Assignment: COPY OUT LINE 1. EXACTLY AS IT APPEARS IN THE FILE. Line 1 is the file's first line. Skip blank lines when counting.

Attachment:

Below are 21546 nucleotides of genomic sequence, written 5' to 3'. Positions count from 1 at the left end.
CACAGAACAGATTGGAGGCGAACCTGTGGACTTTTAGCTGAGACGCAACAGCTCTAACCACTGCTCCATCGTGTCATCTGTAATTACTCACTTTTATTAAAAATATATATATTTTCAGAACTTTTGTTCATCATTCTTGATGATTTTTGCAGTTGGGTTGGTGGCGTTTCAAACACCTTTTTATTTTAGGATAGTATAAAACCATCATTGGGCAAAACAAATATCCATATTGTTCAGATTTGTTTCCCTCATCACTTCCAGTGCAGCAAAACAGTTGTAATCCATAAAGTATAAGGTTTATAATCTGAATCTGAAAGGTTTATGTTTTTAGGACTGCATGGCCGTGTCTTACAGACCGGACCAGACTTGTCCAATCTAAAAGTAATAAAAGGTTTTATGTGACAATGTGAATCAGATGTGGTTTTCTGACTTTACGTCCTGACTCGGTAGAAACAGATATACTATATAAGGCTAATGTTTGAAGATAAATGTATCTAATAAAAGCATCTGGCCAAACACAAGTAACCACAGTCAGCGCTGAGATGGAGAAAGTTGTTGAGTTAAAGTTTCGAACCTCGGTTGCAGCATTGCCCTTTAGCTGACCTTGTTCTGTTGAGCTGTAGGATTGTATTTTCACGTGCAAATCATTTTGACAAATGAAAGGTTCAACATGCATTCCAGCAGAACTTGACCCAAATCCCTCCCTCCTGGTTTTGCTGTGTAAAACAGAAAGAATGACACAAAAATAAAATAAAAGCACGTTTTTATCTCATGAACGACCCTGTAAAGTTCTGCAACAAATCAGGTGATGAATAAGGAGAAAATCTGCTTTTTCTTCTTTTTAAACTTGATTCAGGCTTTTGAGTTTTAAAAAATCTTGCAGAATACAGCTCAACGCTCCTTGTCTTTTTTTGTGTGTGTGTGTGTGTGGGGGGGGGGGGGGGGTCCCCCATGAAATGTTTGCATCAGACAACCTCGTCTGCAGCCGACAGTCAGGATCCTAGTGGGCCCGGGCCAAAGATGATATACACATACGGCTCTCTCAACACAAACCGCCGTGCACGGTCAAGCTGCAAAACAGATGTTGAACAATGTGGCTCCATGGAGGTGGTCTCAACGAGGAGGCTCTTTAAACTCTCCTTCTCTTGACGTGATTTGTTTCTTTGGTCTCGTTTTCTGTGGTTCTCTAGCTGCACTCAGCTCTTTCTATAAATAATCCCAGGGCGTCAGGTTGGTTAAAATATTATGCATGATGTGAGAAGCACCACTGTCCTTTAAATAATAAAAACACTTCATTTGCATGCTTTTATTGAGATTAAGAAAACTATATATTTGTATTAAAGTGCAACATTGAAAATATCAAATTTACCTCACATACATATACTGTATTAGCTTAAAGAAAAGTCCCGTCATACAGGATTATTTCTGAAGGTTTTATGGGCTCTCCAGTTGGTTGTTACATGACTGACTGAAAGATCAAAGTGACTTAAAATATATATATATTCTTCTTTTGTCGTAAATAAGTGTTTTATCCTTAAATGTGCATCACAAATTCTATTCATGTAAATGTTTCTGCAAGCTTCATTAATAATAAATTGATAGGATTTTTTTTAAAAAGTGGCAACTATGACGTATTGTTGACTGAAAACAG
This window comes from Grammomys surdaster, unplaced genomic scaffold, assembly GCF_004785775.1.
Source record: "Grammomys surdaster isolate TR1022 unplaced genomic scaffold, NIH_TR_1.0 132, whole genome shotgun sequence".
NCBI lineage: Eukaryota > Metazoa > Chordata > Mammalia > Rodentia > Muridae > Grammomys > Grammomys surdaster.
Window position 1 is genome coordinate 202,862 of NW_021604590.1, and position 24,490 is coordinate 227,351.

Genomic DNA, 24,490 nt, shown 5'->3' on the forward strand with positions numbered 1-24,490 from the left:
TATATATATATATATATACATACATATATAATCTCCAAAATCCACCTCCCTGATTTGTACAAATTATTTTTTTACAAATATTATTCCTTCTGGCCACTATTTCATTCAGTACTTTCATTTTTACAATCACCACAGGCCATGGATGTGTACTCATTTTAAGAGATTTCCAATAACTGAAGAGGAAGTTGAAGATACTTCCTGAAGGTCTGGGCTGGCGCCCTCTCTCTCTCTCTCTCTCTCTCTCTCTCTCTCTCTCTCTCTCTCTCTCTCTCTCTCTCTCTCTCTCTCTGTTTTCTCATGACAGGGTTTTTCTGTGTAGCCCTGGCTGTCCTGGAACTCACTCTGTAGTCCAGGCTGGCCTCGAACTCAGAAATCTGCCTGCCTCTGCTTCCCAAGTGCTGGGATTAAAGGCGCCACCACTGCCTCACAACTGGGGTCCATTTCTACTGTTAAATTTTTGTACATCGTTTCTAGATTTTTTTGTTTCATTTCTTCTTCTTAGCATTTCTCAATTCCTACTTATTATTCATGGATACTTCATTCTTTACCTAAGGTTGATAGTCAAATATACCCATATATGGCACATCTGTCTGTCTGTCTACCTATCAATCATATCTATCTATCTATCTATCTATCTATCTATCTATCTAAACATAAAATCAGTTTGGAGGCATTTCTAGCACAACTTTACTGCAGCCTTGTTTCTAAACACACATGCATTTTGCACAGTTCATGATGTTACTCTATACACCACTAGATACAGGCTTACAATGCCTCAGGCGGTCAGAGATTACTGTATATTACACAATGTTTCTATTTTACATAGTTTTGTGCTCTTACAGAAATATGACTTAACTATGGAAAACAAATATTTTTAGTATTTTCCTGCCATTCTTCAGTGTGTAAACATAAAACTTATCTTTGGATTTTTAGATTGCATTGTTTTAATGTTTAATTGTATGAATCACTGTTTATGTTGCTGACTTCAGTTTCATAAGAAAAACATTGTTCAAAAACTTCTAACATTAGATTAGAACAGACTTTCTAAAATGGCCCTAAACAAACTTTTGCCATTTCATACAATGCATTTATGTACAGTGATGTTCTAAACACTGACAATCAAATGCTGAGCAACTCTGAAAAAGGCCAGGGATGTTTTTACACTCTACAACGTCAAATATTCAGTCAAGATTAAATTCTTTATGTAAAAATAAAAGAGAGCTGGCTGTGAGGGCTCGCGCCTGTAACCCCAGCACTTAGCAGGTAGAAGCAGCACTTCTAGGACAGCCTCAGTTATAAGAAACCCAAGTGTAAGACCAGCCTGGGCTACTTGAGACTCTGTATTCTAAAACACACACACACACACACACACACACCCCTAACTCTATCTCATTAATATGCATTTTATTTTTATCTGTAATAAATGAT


Below are 21546 nucleotides of genomic sequence, written 5' to 3'. Positions count from 1 at the left end.